Analyst: Political Ad Spending Falling Short

With October in the books, political TV ad spending looks like it will come in under the bullish expectations when the campaign began, according to analyst Brian Wieser of Pivotal Research Group.

“We can safely say that total spending for the year will likely end up around up 10% for the full year versus 2014, which would suggest that 2016 will involve less total political spending relative to the last Presidential election year of 2012,” Wieser said in a report issued Tuesday.

Among the biggest station group, October political spending was down 5% versus 2014, leaving the year-to-date total up 12%.

Different station groups have had wildly different Octobers, according to the advertising analytics data cited by Wieser. Political spending was up 22% at ABC stations and up 90% at the stations owned by NBC. CBS stations were up 4% and Fox stations were down 21%.

Among independent groups, Sinclair was up 19%, Tribune was up 2%, Media General was down 34%, Tegna was down 33% and Meredith was down 9%.

This year’s election has been anomalous in a lot of ways, and political spending could snap back during the 2020 campaign, Wieser noted.

“Despite the weak levels of political advertising spending that occurred this cycle relative to expectations that were present at its beginning, investors may choose to be mindful that spending will likely return to higher levels in 2020. Of course, this presumes a resumption of ‘normalcy’ in the political landscape, which may yet turn out to be an optimistic expectation,” he said.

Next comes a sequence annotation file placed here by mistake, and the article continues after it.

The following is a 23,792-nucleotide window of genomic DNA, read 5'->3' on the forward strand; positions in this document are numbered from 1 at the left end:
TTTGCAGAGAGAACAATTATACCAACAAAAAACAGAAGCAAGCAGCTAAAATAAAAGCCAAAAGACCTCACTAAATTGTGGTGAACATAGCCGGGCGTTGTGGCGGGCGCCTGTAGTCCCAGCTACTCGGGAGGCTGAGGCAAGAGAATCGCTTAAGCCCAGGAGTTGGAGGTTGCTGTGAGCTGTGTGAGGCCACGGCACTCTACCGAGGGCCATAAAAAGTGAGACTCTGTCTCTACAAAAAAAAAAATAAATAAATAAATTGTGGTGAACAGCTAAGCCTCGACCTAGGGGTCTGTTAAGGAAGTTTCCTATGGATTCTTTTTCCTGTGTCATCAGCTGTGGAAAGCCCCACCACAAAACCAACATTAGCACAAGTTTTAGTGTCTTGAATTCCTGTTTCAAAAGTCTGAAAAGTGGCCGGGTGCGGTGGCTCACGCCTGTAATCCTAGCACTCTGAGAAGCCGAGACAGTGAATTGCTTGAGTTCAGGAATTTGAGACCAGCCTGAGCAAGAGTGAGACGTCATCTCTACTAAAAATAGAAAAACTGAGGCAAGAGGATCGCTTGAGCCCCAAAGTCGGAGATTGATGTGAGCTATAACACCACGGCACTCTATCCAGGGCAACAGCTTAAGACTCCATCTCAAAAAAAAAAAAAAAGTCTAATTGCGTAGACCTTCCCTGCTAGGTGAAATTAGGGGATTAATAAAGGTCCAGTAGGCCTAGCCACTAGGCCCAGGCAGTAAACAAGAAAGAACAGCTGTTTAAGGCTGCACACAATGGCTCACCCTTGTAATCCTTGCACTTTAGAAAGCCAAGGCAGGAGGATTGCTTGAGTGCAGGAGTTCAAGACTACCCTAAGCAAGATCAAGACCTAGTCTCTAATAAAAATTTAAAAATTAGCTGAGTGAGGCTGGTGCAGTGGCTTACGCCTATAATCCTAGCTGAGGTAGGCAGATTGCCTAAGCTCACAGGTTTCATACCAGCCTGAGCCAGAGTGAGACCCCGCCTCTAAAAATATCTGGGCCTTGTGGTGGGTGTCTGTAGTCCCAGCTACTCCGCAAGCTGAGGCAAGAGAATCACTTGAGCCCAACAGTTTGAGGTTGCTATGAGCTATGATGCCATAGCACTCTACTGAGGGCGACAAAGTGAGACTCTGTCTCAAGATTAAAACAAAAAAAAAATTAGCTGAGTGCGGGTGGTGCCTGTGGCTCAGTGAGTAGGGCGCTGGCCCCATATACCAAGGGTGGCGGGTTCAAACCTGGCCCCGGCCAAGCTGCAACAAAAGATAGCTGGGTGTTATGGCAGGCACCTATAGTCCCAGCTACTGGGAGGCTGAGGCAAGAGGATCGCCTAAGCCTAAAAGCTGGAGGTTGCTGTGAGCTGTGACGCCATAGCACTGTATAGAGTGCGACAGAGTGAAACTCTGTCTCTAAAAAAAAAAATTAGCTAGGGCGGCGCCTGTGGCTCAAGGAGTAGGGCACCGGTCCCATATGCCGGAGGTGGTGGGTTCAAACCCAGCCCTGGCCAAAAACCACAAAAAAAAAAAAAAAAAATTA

Jon Lafayette

Jon has been business editor of Broadcasting+Cable since 2010. He focuses on revenue-generating activities, including advertising and distribution, as well as executive intrigue and merger and acquisition activity. Just about any story is fair game, if a dollar sign can make its way into the article. Before B+C, Jon covered the industry for TVWeek, Cable World, Electronic Media, Advertising Age and The New York Post. A native New Yorker, Jon is hiding in plain sight in the suburbs of Chicago.